JACK NICHOLSON - THE ANATOMY OF A SUPERSTAR
Although Jack Nicholson has often described himself as a studio method actor, his screen alchemy defies mere technique. Directors, producers, co-stars and critics often compare his suave swagger to that of Cagney and Bogart, praising the leading-man charisma that has carried the actor through more than a half-century of film roles, many of them iconic, a few of them Oscar-winning. But they’ve got it all wrong. The enduring power of Jack Nicholson resides in the fact that Jack, at his absolute best, gives us the creeps.
His first role was in 1958, as “The Cry Baby Killer,” a teen-scream thriller cranked out by uber-schlockmeister Roger Corman, with whom Nicholson would team for his first few roles. These early productions were aimed at young movie-goers who typically viewed them in drive-ins, where anticipated backseat action took precedence over anything on the screen. Awareness of this viewing modality allowed Corman and Nicholson to create campy cinema that gleefully crosses the line into self-parody. Nicholson carried these early lessons in excess with him into an exhaustive career of many big-budget hits, multiple memorable near-hits, and a few truly stinko duds. His portrayals are typically high-octane, with a level of stylized exaggeration that sometimes teeters on giddy caricature. And yet even at his most mirthful, there is an undertone of menace to Nicholson that keeps us watching, worrying, and wanting more..
In the philosophy of looks theory, Nicholson displays what many consider to be an ideal facial structure: “hunter” eyes, meaning an eye shape that is narrow, and deeply set, exposing little or no upper eyelid, giving the eye a fierce, predatory look. By contrast, large, protruding eyes which expose a lot of the upper lid are widely perceived as “prey” eyes, resembling the wide, trusting eyes of a vulnerable cow or doe. Women with this doe-like eye structure are frequently perceived as receptive and therefore attractive.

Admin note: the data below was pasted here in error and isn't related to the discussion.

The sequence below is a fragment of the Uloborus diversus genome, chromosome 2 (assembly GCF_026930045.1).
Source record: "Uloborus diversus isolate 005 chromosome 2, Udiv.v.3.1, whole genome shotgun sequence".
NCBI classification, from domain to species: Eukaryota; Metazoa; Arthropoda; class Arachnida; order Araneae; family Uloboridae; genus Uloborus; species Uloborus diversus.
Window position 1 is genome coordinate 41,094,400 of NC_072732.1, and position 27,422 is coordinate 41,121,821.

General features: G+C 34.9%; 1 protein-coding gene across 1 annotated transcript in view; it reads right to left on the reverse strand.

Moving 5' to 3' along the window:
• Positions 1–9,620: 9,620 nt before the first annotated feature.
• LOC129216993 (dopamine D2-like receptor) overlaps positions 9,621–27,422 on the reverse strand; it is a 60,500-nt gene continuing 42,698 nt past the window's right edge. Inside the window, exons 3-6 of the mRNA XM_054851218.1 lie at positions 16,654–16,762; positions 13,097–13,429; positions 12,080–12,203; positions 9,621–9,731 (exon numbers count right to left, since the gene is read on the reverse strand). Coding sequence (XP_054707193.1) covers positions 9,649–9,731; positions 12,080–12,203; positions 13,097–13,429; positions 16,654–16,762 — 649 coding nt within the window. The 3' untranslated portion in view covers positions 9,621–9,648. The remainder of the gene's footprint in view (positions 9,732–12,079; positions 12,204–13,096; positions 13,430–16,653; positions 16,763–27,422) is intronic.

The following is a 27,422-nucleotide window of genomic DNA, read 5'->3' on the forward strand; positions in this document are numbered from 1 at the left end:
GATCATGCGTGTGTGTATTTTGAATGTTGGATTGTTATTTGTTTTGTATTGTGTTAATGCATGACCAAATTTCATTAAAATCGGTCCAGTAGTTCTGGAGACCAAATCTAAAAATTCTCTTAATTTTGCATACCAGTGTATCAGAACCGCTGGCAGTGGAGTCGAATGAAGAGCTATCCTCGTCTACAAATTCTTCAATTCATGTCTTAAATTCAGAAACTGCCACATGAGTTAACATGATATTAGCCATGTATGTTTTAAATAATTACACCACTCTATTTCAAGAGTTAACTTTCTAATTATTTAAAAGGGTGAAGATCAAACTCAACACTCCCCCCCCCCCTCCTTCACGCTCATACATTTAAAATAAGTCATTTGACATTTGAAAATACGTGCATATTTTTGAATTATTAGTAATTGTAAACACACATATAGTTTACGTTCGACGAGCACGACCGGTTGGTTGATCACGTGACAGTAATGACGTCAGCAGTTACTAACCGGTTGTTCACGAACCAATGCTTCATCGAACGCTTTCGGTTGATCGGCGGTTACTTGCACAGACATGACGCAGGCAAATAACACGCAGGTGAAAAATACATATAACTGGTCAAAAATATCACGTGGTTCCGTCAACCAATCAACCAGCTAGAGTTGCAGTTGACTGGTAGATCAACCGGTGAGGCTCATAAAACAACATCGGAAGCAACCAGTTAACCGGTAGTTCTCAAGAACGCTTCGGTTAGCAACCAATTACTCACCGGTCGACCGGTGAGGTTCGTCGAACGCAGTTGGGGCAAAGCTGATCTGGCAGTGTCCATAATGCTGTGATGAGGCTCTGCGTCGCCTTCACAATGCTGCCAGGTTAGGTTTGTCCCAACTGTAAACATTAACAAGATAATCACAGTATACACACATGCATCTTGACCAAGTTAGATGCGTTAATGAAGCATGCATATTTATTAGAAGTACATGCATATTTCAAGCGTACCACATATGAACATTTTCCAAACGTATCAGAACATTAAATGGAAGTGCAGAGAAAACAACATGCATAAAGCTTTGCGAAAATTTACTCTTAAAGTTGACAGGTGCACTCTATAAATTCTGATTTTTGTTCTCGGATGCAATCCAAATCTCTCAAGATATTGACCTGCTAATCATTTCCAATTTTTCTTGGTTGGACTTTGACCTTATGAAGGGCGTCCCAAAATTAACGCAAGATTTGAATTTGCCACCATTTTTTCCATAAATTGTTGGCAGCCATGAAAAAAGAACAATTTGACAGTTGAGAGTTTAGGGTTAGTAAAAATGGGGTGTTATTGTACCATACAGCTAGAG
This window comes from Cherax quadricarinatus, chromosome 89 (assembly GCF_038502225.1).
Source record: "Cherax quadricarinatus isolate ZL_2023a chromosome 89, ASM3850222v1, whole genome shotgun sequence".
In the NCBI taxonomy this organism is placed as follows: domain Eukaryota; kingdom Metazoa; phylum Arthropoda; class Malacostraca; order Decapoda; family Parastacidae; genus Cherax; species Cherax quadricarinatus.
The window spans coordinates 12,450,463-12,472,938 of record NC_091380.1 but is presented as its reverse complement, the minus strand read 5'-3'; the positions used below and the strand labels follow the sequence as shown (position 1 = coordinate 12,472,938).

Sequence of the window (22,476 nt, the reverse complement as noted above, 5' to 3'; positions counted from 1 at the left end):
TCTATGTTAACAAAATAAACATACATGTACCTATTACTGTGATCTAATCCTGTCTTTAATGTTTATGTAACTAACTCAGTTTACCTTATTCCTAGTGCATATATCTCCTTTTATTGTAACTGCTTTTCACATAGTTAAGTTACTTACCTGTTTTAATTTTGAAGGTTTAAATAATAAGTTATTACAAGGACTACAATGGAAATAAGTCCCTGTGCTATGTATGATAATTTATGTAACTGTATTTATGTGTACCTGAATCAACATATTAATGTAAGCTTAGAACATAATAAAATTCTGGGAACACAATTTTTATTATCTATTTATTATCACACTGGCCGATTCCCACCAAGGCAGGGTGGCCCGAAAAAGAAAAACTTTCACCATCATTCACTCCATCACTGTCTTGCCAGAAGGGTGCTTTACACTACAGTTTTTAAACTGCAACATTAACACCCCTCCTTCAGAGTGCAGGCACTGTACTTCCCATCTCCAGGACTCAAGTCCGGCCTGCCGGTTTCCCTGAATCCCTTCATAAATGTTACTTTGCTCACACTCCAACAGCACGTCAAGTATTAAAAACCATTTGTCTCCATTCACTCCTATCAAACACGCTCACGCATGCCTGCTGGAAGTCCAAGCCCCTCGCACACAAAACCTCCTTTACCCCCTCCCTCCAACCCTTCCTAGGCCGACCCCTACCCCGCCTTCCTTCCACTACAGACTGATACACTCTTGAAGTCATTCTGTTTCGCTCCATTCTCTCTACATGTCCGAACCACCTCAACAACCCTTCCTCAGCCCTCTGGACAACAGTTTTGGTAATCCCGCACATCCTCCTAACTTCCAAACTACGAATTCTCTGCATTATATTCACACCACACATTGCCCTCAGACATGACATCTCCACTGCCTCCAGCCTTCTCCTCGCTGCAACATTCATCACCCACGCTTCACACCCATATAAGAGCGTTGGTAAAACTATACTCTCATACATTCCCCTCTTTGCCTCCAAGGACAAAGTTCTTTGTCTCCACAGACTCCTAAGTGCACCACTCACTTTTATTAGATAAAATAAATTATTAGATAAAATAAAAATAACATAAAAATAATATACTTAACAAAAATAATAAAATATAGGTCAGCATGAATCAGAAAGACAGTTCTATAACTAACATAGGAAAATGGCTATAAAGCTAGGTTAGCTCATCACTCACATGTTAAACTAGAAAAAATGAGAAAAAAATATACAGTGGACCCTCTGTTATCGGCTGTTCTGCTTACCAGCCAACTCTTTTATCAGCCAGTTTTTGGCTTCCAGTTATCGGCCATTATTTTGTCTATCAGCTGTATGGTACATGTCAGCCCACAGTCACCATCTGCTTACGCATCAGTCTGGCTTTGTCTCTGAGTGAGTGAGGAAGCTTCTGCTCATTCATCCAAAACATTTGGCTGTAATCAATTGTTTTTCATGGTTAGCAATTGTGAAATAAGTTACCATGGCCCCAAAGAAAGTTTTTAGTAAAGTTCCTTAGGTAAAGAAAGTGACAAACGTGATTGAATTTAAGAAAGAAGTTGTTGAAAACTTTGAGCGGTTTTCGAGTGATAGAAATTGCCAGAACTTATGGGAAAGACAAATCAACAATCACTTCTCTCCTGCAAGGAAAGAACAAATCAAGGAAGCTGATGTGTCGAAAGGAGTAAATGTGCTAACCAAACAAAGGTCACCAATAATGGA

Vulnerability is not a card in Nicholson’s dramatic deck. A pronounced browbone sets the stage for the actor’s masculine gaze in purely architectural terms. David A. Puts, PhD, Department of Anthropology, Pennsylvania State University, speculates that in early human development, “…heavy brow ridges protect eyes from blows.” In addition to an eye-structure that’s small in size and deep-set, Nicholson’s eyes are also fairly close-set, meaning that they are no more than one eye’s width apart. This forward-facing placement further reinforces a predatory look, since carnivores evolved to focus on whatever is in their direct line of sight. By contrast, herbivores typically have eyes that are set far aparthypr- on opposite sides of the skull, to give the prey animal the best possible peripheral vision to detect approaching predators from all directions.
Adding still further to Nicholson’s naturally threatening bone structure is what cosmetic surgeons call positive canthal tilt (PCT). This refers to a slight uplift at the outer corners of the eyes. In esthetic terms, cosmetic surgeons recommend an upward tilt of no more than two degrees, and Nicholson’s facial geometry conforms to this equation. This subtle tilt makes his face look youthful, alert, canine, and a bit feral onscreen. Nicholson amplifies this upward motion with impressively arched eyebrows, signaling intense hyper-awareness, like a wolf closing in on the scent of a kill.
When Nicholson turns up the juice on a role, which is his wont, we witness the visual power of these features, especially the eyebrows. Much has been written about the actor’s “killer smile,” but his perfect dentition is simply a distraction from the damage soon to come. Remember that primatologists identify the baring of teeth as an act of submission. (When challenged for her somber expression in photos, Yoko Ono famously said “Smiles are for shopkeepers.”) In the case of Nicholson, his easy smile is a bluff; his eyes tell the real story. The gaze is steely in 1992’s “A Few Good Men” when he delivers the immortal line, “You can’t handle the truth.” In other more extreme roles, notably 1989’s Joker characterization in Tim Burton’s “Batman,” a more flamboyant Nicholson contorts his conventionally handsome face into a terrifying mask of depraved comedy. Nicholson had baited the trap many times before with his signature combination of conflicting sensations, hilarity and fear. Among the most notable examples: his iconic axe-wielding “H-e-e-e-e-e-re’s Johnny!” moment in Kubrick’s 1980 masterpiece, “The Shining,” a morsel of pure terror which Nicholson improvised.